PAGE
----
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New jobless numbers expose the utter inadequacy of the Harper budget

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When the terrible Canadian job loss numbers for January came out yesterday, the horror of the economic crisis hit home as it had not before. The Canadian figures were worse than those in the United States. Canada lost 129,000 jobs last month, compared to 598,000 jobs south of the border. Ontario was hit with the loss of another 71,000 jobs. The manufacturing sector is not simply being hit. It is being devastated.

What the numbers make clear is the utter inadequacy of the Harper government's budget. Ottawa's plan, which involves direct spending of only about $6 billion this year and the same amount next year is not nearly enough to lift our $1.5 trillion economy out of the downward spiral in which it is caught. Last month alone, Canada lost twice as many jobs as the government's whole stimulus package will create. And the numbers in future months, as even Stephen Harper acknowledges, will continue to be bad.

When confronted with the numbers and the demand to do more, Harper's reaction was that "we cannot have in Parliament, quite frankly, instability every week and every month, every time there's a new number, people demanding a different plan..."

Hard luck, he's saying to the opposition parties, and much more importantly, that's what he's saying to Canadians. South of the border, meanwhile, where proportionately the rising toll of job losses was less severe that in Canada last month, there is a president who does understand the scale of the crisis and what it means for people and their communities.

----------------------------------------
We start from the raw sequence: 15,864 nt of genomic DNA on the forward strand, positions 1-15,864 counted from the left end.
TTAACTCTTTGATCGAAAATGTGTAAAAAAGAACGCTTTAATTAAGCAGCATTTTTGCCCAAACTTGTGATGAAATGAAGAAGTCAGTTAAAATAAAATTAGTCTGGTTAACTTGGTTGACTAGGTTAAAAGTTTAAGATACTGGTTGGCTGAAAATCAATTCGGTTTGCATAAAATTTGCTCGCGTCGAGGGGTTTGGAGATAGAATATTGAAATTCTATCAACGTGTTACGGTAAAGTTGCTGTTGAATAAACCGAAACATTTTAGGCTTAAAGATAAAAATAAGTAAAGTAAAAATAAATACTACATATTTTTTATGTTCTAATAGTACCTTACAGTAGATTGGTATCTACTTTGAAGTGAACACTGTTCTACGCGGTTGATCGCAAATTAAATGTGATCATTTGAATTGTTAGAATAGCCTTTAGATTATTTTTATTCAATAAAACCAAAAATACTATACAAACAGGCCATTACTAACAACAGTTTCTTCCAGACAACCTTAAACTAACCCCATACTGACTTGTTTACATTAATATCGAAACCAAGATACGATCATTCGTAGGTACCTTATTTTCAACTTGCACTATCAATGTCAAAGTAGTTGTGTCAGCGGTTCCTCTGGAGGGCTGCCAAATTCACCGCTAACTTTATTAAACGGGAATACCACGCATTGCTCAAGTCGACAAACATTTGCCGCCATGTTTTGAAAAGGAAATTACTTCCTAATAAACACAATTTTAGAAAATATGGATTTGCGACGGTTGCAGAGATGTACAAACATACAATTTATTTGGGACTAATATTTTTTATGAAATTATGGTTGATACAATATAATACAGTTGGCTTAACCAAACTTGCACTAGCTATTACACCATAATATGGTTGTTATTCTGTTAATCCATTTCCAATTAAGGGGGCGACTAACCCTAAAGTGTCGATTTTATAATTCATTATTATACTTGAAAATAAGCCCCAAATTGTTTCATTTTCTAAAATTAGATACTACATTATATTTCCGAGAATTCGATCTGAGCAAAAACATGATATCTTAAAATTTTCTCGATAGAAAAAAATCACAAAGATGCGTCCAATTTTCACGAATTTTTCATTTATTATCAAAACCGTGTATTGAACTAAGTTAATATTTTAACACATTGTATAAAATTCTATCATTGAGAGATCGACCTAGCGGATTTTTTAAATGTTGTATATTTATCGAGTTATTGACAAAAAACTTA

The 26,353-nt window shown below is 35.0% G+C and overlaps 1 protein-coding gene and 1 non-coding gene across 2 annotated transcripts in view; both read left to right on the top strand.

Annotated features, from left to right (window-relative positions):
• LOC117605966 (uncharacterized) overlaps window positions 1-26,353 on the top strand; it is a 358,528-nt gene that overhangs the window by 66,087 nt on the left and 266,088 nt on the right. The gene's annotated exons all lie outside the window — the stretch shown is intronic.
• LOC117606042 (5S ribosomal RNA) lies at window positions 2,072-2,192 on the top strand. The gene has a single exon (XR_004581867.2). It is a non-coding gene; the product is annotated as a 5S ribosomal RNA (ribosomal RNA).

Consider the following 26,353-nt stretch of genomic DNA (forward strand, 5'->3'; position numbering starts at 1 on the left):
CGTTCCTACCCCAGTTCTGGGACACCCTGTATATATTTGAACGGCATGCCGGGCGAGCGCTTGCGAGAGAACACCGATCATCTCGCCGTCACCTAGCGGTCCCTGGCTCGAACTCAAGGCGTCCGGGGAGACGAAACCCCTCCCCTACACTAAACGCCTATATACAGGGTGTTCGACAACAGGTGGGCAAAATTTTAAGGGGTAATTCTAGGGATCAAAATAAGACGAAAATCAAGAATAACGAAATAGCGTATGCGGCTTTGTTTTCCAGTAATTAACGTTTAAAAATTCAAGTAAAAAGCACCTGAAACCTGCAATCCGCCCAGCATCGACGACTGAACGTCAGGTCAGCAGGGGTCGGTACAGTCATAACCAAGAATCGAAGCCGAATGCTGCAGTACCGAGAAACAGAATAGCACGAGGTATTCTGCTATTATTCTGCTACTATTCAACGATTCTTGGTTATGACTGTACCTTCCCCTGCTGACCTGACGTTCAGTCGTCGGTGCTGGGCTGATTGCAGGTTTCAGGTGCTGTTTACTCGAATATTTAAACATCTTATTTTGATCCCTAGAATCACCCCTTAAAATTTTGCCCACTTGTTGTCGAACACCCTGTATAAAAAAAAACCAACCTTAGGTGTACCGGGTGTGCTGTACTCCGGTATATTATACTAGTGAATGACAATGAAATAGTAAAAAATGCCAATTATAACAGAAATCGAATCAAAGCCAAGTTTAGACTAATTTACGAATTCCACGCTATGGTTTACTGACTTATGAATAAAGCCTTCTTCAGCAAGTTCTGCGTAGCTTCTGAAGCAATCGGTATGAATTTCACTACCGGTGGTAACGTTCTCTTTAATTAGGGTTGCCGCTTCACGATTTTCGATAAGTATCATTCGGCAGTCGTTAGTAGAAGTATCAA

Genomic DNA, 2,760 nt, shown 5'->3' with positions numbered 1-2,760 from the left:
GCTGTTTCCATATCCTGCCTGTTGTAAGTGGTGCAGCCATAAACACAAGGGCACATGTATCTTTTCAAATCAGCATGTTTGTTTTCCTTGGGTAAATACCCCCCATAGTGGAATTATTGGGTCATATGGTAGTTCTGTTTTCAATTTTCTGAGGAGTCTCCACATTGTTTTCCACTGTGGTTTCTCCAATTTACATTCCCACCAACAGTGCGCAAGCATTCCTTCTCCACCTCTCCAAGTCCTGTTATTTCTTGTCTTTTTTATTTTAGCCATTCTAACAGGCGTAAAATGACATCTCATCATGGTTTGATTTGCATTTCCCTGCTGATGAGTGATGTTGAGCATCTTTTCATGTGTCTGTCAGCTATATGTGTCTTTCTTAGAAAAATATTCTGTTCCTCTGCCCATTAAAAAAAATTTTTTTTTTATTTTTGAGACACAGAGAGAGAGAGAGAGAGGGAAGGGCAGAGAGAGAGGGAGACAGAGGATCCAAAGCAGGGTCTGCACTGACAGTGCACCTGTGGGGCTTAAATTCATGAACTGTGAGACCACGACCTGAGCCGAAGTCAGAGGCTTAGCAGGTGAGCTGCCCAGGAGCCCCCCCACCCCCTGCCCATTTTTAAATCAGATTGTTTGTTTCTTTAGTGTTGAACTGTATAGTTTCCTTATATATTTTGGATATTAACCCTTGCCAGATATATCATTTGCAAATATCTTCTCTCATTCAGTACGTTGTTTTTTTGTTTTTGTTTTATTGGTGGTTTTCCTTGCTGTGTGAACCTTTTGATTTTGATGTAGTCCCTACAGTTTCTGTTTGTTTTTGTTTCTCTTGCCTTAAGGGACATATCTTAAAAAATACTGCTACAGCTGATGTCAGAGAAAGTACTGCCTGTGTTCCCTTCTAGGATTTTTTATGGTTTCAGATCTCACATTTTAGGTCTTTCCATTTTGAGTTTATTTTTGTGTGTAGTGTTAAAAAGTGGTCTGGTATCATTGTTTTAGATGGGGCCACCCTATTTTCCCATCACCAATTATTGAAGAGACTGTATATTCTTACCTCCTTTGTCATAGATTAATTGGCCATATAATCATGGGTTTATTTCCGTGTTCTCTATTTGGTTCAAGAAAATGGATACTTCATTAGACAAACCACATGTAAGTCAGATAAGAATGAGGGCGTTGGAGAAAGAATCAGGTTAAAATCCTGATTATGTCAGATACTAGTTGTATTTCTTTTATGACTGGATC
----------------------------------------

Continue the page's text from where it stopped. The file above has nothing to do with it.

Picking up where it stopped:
In Ottawa, we have no such good fortune, politically. We have a government that did the little it did in the budget because it was forced to do it. The leading members of the government still cling to their Friedmanite delusion that cutting interest rates and letting wage rates fall ought to be enough to turn the nation's economy around. Harper and Finance Minister Jim Flaherty are not much different from the large majority of Congressional Republicans who refuse to vote for the Obama administration's stimulus package. Antediluvian and proud of it...

In Canada, though, despite the Conservative government's minority status, Liberal leader Michael Ignatieff blew it when he had the chance. He could have brought down the government and formed a new one in coalition with the NDP, a government that could have come up with a program that suited our times. The program could have created jobs on the needed scale and could have pointed our economy down the road, not only to recovery from the present crisis, but toward the renewal of our manufacturing sector around the theme of sustainability. The centerpiece could have been the rebuilding of Canada's transportation equipment sector -- automobiles, trains, urban public transit and aircraft -- to meet the needs of this century.

But Ignatieff would have none of it. Instead of leading the country in its time of need, he asked for report cards, more than one, to be fair to him. He said the Liberals would watch the performance of the government like "hawks."

Just what will Michael Ignatieff, the Hawk, do in coming months, as the layoffs continue? He could ask for even more reports from the Conservatives, I suppose. That would put a few people to work, churning them out.

The Hawk had his chance. At his press conference last week, the Hawk pulled the trigger and out came a little flag that read "I am a Liberal in a land of Liberals." Harper's back in charge and he knows it. He shrugged off a Liberal hint yesterday that if the jobless toll continues to rise, the party might force additional spending in June. Harper faced down the Hawk when the threat was serious. He's not likely to be stampeded by the sight of his feathered foe next time.

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